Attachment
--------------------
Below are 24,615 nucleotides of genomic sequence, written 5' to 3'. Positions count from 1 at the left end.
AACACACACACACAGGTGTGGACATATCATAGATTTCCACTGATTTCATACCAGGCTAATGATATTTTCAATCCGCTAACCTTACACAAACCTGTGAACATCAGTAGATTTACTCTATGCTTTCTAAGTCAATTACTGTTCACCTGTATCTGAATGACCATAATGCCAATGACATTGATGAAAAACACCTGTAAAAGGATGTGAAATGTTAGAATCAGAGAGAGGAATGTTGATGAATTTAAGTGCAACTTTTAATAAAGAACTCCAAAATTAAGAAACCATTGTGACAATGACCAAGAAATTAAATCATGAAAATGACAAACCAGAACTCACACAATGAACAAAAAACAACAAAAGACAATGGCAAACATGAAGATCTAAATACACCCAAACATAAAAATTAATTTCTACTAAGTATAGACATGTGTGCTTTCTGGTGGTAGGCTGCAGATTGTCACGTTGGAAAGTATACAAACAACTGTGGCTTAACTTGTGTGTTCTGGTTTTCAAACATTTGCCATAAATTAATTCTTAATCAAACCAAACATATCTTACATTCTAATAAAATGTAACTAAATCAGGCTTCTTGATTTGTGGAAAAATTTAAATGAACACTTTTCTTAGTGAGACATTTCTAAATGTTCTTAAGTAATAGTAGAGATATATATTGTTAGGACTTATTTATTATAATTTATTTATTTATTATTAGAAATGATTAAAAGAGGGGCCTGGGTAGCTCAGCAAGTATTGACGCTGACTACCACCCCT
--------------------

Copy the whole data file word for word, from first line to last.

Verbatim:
Below are 24,615 nucleotides of genomic sequence, written 5' to 3'. Positions count from 1 at the left end.
AACACACACACACAGGTGTGGACATATCATAGATTTCCACTGATTTCATACCAGGCTAATGATATTTTCAATCCGCTAACCTTACACAAACCTGTGAACATCAGTAGATTTACTCTATGCTTTCTAAGTCAATTACTGTTCACCTGTATCTGAATGACCATAATGCCAATGACATTGATGAAAAACACCTGTAAAAGGATGTGAAATGTTAGAATCAGAGAGAGGAATGTTGATGAATTTAAGTGCAACTTTTAATAAAGAACTCCAAAATTAAGAAACCATTGTGACAATGACCAAGAAATTAAATCATGAAAATGACAAACCAGAACTCACACAATGAACAAAAAACAACAAAAGACAATGGCAAACATGAAGATCTAAATACACCCAAACATAAAAATTAATTTCTACTAAGTATAGACATGTGTGCTTTCTGGTGGTAGGCTGCAGATTGTCACGTTGGAAAGTATACAAACAACTGTGGCTTAACTTGTGTGTTCTGGTTTTCAAACATTTGCCATAAATTAATTCTTAATCAAACCAAACATATCTTACATTCTAATAAAATGTAACTAAATCAGGCTTCTTGATTTGTGGAAAAATTTAAATGAACACTTTTCTTAGTGAGACATTTCTAAATGTTCTTAAGTAATAGTAGAGATATATATTGTTAGGACTTATTTATTATAATTTATTTATTTATTATTAGAAATGATTAAAAGAGGGGCCTGGGTAGCTCAGCAAGTATTGACGCTGACTACCACCCCT